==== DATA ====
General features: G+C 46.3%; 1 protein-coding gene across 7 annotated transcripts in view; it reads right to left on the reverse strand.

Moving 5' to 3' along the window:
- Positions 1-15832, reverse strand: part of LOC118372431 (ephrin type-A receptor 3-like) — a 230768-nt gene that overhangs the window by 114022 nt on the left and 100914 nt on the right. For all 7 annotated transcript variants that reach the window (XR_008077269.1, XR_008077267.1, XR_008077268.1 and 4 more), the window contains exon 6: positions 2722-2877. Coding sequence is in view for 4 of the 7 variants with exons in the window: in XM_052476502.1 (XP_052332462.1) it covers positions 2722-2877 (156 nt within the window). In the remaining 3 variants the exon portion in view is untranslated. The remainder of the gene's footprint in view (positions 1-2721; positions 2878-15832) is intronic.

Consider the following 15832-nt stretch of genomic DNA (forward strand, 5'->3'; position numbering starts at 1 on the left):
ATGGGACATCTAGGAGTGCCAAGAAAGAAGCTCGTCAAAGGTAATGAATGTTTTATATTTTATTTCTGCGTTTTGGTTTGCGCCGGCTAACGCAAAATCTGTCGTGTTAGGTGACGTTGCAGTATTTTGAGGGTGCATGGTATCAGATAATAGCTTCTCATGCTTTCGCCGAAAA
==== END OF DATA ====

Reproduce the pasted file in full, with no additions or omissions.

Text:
General features: G+C 46.3%; 1 protein-coding gene across 7 annotated transcripts in view; it reads right to left on the reverse strand.

Moving 5' to 3' along the window:
- Positions 1-15832, reverse strand: part of LOC118372431 (ephrin type-A receptor 3-like) — a 230768-nt gene that overhangs the window by 114022 nt on the left and 100914 nt on the right. For all 7 annotated transcript variants that reach the window (XR_008077269.1, XR_008077267.1, XR_008077268.1 and 4 more), the window contains exon 6: positions 2722-2877. Coding sequence is in view for 4 of the 7 variants with exons in the window: in XM_052476502.1 (XP_052332462.1) it covers positions 2722-2877 (156 nt within the window). In the remaining 3 variants the exon portion in view is untranslated. The remainder of the gene's footprint in view (positions 1-2721; positions 2878-15832) is intronic.

Consider the following 15832-nt stretch of genomic DNA (forward strand, 5'->3'; position numbering starts at 1 on the left):
ATGGGACATCTAGGAGTGCCAAGAAAGAAGCTCGTCAAAGGTAATGAATGTTTTATATTTTATTTCTGCGTTTTGGTTTGCGCCGGCTAACGCAAAATCTGTCGTGTTAGGTGACGTTGCAGTATTTTGAGGGTGCATGGTATCAGATAATAGCTTCTCATGCTTTCGCCGAAAA